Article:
A recent study published in the American Journal of Infection Control examined compliance with the World Health Organization’s (WHO) “My 5 Moments for Hand Hygiene” approach. Specifically, according to Becker’s Clinical Leadership and Infection Control reports, the study was conducted at a healthcare facility between July and August 2016 and compliance was found to be low.
In addition to using a modified WHO hand hygiene observation form, researchers used a 26-question survey to gather healthcare workers’ knowledge and opinions on hand hygiene. They found that workers performed proper hand hygiene only 35 percent of the time, and only 21 percent of workers were able to recall all five moments.
Understanding that handwashing compliance is a struggle, hospital environmental services managers endeavor to come up with new and better ways to engage healthcare workers in the battle against HAIs.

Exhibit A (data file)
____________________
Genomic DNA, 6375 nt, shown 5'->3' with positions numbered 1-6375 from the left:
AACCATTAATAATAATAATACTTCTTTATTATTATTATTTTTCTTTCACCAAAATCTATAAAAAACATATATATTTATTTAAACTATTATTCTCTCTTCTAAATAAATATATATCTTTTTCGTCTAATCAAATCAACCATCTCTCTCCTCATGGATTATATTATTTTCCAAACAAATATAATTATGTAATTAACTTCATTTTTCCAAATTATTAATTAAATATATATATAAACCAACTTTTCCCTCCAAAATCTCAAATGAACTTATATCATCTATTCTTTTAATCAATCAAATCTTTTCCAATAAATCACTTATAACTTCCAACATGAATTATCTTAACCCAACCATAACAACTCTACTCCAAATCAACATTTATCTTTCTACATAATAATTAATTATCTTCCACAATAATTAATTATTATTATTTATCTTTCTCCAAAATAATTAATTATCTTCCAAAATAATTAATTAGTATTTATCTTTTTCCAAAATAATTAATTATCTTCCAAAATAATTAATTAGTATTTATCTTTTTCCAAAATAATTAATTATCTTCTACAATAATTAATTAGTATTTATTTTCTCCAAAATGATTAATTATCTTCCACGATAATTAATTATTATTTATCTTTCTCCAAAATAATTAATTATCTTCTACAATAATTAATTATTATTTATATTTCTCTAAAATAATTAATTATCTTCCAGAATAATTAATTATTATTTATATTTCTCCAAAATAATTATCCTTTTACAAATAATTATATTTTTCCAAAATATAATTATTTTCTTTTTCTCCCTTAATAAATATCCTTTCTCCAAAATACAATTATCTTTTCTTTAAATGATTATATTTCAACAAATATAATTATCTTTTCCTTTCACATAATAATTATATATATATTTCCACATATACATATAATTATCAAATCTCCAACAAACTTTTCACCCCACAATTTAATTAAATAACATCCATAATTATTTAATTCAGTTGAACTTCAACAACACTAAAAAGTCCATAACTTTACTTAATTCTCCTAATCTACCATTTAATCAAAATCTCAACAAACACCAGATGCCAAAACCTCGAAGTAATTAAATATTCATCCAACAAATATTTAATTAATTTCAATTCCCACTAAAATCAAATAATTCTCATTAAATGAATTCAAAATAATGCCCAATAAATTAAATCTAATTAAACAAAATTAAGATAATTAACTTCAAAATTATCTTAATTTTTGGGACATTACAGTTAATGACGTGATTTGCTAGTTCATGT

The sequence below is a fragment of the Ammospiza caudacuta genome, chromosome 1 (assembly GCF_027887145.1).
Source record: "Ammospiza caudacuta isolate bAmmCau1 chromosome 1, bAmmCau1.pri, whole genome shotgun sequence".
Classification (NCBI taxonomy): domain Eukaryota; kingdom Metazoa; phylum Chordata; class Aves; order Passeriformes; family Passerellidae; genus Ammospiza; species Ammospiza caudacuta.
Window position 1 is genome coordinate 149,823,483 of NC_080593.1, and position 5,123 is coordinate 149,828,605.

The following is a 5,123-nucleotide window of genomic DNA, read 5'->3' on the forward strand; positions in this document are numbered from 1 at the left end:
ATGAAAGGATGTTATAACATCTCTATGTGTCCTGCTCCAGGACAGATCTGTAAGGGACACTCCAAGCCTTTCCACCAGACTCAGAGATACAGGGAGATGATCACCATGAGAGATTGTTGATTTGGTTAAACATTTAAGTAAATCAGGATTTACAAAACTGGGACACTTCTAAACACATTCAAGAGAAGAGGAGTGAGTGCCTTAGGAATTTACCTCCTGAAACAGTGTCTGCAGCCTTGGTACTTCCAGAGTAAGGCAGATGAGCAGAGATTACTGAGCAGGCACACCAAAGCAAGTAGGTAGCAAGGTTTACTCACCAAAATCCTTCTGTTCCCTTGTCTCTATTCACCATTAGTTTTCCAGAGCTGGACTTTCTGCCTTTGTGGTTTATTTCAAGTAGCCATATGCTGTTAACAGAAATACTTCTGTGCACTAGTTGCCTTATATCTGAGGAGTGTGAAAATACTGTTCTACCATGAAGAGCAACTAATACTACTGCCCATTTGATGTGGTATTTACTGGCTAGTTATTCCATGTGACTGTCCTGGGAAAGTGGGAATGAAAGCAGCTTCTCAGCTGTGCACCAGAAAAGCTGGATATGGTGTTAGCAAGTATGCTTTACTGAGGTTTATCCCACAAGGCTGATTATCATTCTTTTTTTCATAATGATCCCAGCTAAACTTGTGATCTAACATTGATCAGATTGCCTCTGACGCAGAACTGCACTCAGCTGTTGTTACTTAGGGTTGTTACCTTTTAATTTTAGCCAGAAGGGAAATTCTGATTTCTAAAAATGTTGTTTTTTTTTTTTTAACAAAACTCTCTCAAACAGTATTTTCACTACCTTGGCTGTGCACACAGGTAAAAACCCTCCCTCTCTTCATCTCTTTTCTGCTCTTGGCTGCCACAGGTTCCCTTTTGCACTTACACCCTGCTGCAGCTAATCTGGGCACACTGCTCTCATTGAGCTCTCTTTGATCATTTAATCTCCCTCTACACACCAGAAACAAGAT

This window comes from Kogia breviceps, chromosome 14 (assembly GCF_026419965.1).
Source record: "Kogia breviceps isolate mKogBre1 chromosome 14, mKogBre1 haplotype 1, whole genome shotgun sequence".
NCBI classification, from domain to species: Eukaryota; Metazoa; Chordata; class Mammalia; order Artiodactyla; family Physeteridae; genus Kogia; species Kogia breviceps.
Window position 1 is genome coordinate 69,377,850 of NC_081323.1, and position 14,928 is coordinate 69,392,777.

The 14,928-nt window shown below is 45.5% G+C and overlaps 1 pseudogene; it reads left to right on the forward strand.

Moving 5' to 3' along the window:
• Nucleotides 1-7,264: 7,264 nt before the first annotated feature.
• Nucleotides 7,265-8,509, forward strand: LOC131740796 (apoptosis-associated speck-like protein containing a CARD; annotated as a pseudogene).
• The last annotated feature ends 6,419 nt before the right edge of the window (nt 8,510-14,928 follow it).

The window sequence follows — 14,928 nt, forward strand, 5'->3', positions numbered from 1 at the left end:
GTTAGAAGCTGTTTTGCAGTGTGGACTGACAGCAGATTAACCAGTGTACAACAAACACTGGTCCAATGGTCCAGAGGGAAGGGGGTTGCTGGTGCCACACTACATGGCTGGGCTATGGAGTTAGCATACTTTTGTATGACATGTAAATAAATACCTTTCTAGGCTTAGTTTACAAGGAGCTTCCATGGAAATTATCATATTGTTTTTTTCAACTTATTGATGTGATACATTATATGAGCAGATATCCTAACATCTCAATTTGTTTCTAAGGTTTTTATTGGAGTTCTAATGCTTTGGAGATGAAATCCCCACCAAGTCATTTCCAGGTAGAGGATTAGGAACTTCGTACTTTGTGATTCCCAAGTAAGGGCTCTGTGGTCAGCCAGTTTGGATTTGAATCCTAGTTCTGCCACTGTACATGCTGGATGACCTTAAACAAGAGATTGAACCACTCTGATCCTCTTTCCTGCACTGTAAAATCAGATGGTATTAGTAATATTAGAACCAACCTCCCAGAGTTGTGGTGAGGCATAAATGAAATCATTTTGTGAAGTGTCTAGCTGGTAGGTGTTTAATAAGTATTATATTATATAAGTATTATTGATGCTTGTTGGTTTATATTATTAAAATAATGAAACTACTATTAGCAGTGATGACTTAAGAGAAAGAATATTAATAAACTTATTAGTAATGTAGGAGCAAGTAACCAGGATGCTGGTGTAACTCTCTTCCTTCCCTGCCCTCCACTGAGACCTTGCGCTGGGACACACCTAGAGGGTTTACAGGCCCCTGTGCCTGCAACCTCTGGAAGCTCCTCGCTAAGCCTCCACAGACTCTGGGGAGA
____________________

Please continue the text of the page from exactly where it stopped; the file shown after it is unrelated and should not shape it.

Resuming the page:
“The problem isn’t given enough attention or the right kind of attention. There may be guidelines about how and when to wash, but actual reliable verification is not going on,” said Jim Mann of the Handwashing Leadership Forum in Libertyville, Illinois. “People accept that it is a national problem, but they don’t see themselves as part of that problem. Workers know patients have the infections, but they don’t think they are causing it.”
Experts agree that hand hygiene improvement interventions must include audits of compliance with feedback, which are most often done by direct observation. Unfortunately, observation is expensive, subjective and requires careful training. Observation can also be prone to bias, which means that the compliance rates probably aren’t accurate.
“Reports might say compliance is 90 percent, but if we go in and observe, we find that it’s really closer to 30 percent,” said Mann.